Put that next to 1000 word long EULAs that mean I apparently handed over money to visit a game rather than own it, and I really don't see any damn point in buying games any more. It's just easier to go outside and get a football.

I think I'm getting old. Games these days just aren't worth the hassle.

As I've said elsewhere, perhaps it is time the game industry crashed in order to kill off the dinosaurs in the industry.

In the case of Todd Howard saying Skyrim is an exception that is worth sixty bucks, I agree completely. Not so much for Twisted Metal.

Soooo.... Nobody knew this and this is why he brought it up?

As much as anyone here might like to think there will be a "crash", or that the greedy game publishers will suddenly come to their senses and see the err of their ways, the truth is, Diablo III just broke the record of pre-ordered sales, so NO, game sales are not in the slightest bit hurt by high prices. Maybe there haven't been as many "must-have" releases as of late compared to the Skyrim and ME3 launches, but the ones that are supposedly hype-worthy will still sell at prices deemed appropriate.

What other market environment, other than rabid fandom, would a company be daring enough to try the crazy DRM implementation, DLC bullsh!t and everything else they are doing if they had the slightest doubt in success. So, nice call guys, but I have the feeling gaming will go further into the "luxury" category rather than come out of it.

JohnnyDelRay:
As much as anyone here might like to think there will be a "crash", or that the greedy game publishers will suddenly come to their senses and see the err of their ways, the truth is, Diablo III just broke the record of pre-ordered sales, so NO, game sales are not in the slightest bit hurt by high prices. Maybe there haven't been as many "must-have" releases as of late compared to the Skyrim and ME3 launches, but the ones that are supposedly hype-worthy will still sell at prices deemed appropriate.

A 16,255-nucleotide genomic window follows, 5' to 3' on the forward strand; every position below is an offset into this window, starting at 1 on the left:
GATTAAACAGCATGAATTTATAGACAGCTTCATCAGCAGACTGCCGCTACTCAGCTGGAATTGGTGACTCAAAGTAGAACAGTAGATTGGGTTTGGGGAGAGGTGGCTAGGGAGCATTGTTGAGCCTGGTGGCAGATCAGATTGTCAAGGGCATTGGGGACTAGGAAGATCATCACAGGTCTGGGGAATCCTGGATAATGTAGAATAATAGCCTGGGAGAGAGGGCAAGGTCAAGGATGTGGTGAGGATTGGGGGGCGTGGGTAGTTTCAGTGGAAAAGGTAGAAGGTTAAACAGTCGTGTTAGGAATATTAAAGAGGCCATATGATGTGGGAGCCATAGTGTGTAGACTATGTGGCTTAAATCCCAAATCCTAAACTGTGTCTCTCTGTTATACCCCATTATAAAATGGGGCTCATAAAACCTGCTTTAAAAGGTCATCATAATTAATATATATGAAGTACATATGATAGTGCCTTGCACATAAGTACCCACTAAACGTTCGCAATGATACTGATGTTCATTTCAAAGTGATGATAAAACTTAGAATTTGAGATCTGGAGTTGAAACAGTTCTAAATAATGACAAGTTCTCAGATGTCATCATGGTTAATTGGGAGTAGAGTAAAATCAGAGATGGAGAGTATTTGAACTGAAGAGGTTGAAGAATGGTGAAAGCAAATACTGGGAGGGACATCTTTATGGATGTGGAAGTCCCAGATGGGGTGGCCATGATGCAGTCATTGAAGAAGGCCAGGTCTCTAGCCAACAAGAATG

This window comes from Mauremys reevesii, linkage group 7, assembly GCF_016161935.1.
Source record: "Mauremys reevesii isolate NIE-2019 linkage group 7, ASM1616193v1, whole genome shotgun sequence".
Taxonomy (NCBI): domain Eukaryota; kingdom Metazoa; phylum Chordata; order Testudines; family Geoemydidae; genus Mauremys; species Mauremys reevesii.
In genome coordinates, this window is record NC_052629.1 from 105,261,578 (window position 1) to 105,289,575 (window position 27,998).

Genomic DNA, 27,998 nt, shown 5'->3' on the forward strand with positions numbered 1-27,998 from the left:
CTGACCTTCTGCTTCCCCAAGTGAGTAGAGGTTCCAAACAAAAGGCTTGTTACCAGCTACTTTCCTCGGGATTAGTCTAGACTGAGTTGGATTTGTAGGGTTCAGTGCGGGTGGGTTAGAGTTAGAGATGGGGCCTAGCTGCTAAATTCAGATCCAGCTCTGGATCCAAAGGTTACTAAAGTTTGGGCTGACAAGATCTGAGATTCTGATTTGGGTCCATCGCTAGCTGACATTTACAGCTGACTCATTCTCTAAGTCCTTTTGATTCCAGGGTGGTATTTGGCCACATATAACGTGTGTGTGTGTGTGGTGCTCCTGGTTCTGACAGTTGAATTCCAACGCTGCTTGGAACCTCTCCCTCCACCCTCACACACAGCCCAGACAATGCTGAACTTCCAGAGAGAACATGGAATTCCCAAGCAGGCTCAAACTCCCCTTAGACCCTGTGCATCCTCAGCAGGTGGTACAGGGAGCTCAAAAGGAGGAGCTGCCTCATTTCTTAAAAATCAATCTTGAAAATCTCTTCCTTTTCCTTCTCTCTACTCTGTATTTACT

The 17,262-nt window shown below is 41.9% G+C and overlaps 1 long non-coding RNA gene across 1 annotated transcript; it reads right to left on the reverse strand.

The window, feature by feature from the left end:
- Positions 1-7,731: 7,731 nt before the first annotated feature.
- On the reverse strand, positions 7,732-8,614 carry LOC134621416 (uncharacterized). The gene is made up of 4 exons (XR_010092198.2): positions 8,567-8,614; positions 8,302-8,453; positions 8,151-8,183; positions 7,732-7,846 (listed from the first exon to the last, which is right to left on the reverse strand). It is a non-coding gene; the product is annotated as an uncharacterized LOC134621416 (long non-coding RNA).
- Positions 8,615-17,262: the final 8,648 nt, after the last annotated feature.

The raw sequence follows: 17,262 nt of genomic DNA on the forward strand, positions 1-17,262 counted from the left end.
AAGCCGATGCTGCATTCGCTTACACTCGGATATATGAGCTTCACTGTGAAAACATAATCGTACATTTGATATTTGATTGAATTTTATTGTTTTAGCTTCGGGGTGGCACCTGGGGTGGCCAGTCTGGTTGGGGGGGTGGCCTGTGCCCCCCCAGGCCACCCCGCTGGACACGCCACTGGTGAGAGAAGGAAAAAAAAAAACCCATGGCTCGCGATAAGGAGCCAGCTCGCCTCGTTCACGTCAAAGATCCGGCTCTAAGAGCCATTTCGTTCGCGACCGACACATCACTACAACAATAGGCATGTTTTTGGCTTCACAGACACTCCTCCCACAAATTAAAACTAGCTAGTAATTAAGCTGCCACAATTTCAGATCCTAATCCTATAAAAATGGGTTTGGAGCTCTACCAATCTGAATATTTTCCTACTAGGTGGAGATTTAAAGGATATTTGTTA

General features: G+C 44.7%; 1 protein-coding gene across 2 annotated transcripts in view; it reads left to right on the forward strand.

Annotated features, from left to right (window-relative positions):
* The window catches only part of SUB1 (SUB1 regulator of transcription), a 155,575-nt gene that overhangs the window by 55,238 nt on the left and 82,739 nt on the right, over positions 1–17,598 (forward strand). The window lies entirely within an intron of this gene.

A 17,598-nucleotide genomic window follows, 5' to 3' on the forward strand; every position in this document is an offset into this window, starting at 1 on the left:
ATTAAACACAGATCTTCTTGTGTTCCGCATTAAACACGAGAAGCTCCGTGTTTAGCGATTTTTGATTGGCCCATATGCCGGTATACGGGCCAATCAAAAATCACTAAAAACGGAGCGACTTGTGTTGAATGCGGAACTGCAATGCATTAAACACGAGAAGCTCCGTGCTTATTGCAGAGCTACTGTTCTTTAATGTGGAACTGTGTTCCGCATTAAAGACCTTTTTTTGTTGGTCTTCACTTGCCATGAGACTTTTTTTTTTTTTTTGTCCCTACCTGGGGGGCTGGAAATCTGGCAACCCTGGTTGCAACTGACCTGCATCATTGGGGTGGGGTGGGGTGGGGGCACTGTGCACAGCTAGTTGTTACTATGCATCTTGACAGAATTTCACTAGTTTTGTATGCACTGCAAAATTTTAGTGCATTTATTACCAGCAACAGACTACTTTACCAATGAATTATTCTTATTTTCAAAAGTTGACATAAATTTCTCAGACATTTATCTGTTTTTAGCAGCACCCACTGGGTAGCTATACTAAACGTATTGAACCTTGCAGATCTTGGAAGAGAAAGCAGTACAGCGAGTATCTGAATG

What other market environment, other than rabid fandom, would a company be daring enough to try the crazy DRM implementation, DLC bullsh!t and everything else they are doing if they had the slightest doubt in success. So, nice call guys, but I have the feeling gaming will go further into the "luxury" category rather than come out of it.

I don't think so. What we are seeing now is a larger range of price tags appearing in the market. AAA titles are down, but a large amount of smaller companies seem to be grabbing dough and making a decent profit in this new era. This is just me observing the PC market, but there has been an increase in cheaper, high quality titles on Steam and other distributors as of late. It seems that 20 dollars is the new 60, by making a decent budget game with most people are perfectly fine about, much like how movies are produced now.

AAA titles may indeed go into more of a luxary model, but I am theorizing that the rest of the market will go and appeal to a broader customer range with leaner price tags.

nodlimax:
It's not just the money ripoff. It's the "Online-Services" as well. I don't want to have 4-5 freakin programs (Steam, Origin, UbiLauncher, Battlenet -yeah I know it's not an actual seperate software, but still-)on my PC just so I can actually run the games connected to them.

Must admit, much as I like Blizzard's games on the whole, that was the tipping point for me on my iffy purchase of Diablo 3. If it had the option of being played purely offline I'd have probably bought it; it doesn't, so I didn't.

Sorry, what? I'm too busy playing the dozen RPGs I purchased a week ago for about $20 to have been paying attention.

Buy PC games, problem solved. Microsoft (Xbox) and Sony are the people pushing up console prices. How can a company jusitify charging $60 for an Xbox/ PS3 game when the PC version cost $30. The reason, overhead charges for developing games for consoles.

Yes, PC's are expensive but so is next gen consoles, the PS3 cost just as much as my current rig, but I save $30 every time I buy a game for it. In some cases Iget loads of free DLC (mods) because I have the PC version.

It's not developers or publishers that are screwing you over, it is the consoles themselves.

Disclaimer: No I am NOT a PC supremist, I just can't afford console games or pay a huge sum for a machine that can do only two things.

Well, reduced pricing can probably only really taken be out of two pools: Production costs(/values) and/or income pr. title sold. Assuming consumers want production values to stay the same, that leaves income pr. title sold as the main category. Is it then a good idea to reduce pricing?